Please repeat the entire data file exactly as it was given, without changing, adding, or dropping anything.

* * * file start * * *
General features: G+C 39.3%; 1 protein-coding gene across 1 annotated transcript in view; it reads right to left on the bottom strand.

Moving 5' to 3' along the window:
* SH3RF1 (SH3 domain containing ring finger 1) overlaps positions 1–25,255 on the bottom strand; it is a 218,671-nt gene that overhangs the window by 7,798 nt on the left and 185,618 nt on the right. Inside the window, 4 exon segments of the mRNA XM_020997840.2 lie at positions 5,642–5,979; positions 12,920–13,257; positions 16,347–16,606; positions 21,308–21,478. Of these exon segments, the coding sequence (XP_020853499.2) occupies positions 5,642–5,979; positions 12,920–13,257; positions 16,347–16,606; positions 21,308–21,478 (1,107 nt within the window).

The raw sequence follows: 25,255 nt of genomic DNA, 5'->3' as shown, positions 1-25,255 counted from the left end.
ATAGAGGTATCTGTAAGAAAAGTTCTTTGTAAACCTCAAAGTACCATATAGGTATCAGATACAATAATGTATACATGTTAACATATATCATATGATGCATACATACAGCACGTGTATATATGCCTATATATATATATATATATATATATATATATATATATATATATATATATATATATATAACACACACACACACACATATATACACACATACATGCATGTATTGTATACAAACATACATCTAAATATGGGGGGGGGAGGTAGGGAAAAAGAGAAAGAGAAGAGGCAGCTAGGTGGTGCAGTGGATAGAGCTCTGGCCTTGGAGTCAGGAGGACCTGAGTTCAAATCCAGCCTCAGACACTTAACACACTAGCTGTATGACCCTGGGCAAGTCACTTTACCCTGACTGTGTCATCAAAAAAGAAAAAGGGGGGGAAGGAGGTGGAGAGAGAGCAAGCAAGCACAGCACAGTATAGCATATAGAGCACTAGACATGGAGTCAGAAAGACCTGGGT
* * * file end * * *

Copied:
General features: G+C 39.3%; 1 protein-coding gene across 1 annotated transcript in view; it reads right to left on the bottom strand.

Moving 5' to 3' along the window:
* SH3RF1 (SH3 domain containing ring finger 1) overlaps positions 1–25,255 on the bottom strand; it is a 218,671-nt gene that overhangs the window by 7,798 nt on the left and 185,618 nt on the right. Inside the window, 4 exon segments of the mRNA XM_020997840.2 lie at positions 5,642–5,979; positions 12,920–13,257; positions 16,347–16,606; positions 21,308–21,478. Of these exon segments, the coding sequence (XP_020853499.2) occupies positions 5,642–5,979; positions 12,920–13,257; positions 16,347–16,606; positions 21,308–21,478 (1,107 nt within the window).

The raw sequence follows: 25,255 nt of genomic DNA, 5'->3' as shown, positions 1-25,255 counted from the left end.
ATAGAGGTATCTGTAAGAAAAGTTCTTTGTAAACCTCAAAGTACCATATAGGTATCAGATACAATAATGTATACATGTTAACATATATCATATGATGCATACATACAGCACGTGTATATATGCCTATATATATATATATATATATATATATATATATATATATATATATATATATATATATAACACACACACACACACATATATACACACATACATGCATGTATTGTATACAAACATACATCTAAATATGGGGGGGGGAGGTAGGGAAAAAGAGAAAGAGAAGAGGCAGCTAGGTGGTGCAGTGGATAGAGCTCTGGCCTTGGAGTCAGGAGGACCTGAGTTCAAATCCAGCCTCAGACACTTAACACACTAGCTGTATGACCCTGGGCAAGTCACTTTACCCTGACTGTGTCATCAAAAAAGAAAAAGGGGGGGAAGGAGGTGGAGAGAGAGCAAGCAAGCACAGCACAGTATAGCATATAGAGCACTAGACATGGAGTCAGAAAGACCTGGGT